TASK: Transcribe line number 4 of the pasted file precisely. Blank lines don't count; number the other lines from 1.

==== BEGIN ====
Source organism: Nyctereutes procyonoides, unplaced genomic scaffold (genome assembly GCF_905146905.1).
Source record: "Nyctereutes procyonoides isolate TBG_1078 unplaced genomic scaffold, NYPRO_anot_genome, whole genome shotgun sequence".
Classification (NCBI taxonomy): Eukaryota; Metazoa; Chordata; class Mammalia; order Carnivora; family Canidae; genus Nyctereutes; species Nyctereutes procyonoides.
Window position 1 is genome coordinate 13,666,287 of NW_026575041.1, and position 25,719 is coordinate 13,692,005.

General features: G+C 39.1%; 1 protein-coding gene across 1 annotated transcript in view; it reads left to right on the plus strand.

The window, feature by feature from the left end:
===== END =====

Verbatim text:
Window position 1 is genome coordinate 13,666,287 of NW_026575041.1, and position 25,719 is coordinate 13,692,005.